A bonus is that many P&S cameras are now available that claim to be waterproof. This is a definite advantage in Fiordland or if you take the occasional shallow underwater photo, say of a trout being released. They have the ability to bring an exciting new dimension to your photos, however a word of caution in this area as manufacturers’ claims regarding waterproofness of their cameras can be highly optimistic, and I’d hate to see good cameras drowned without checking whether they’re up to it first. If you are to use them underwater I’d suggest going for a faster film (at least 400ASA) and you’ll probably get better results by leaving the flash off because it is relatively close to the lens and this causes light scatter off all the minute particles suspended in water; the result can look like a snow storm. Also note that if you’re holding a camera underwater and aiming it without your head in the water then your aim will probably be a little wonky due to the refraction of the image above the water.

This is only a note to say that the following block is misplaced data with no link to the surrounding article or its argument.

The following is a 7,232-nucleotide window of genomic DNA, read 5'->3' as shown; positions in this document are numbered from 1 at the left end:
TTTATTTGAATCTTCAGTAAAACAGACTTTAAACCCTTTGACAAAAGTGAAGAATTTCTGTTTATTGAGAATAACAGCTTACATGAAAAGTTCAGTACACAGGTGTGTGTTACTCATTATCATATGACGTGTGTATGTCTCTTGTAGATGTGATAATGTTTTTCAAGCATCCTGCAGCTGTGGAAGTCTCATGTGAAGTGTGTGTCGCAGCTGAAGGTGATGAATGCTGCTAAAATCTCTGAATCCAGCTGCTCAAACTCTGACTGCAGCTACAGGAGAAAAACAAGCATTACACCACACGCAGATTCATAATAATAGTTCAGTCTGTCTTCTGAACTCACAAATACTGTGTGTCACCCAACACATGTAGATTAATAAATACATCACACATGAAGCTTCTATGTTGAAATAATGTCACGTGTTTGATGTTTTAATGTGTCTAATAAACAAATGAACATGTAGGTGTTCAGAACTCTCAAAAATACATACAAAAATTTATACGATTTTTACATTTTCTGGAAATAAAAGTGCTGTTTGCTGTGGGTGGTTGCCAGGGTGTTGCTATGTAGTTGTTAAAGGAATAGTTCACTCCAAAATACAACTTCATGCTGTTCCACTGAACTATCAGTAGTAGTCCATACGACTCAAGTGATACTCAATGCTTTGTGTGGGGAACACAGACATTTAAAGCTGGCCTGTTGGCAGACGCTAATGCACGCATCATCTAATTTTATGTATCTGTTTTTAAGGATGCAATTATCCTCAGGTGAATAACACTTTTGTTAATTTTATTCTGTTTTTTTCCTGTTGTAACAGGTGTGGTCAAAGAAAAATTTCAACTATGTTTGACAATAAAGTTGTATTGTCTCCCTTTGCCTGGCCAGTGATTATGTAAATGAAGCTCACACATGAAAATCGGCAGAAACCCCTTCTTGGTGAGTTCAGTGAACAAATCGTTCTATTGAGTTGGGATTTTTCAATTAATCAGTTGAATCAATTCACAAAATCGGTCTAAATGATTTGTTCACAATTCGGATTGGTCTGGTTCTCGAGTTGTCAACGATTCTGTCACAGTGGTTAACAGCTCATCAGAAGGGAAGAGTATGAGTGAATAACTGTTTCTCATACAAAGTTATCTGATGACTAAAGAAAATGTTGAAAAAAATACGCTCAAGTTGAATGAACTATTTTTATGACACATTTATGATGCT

APS camera or a normal 35mm camera? Many of you will know of the new type of film and cameras that were introduced a couple of years ago called Advanced Photo System (APS). This system offers a dummy proof film system that uses drop in film cartridges that can be swapped mid roll. The APS negative is actually a lot smaller in size than the normal standard 35mm negative but apparently new technology gives it similar results as 35mm film. Because of this the camera can be made slightly smaller. You might like to consider this system if you’re carrying a camera in the hills, however I would point out that developing may not be as readily available as 35mm and that the APS film technology is starting to become available in 35mm film types. In the end which system you select is up to personal choice but it is clear that for the P&S user the selection of APS is a lot more straight forward that the SLR user who may already have a considerable investment in 35mm gear. All I recommend is that you sit down and wade through the pros and cons when making a decision, not with a salesman trying to ram one or the other down your throat. (Post script - APS seems not to have become very popular, and of course digital is now an important consideration also.)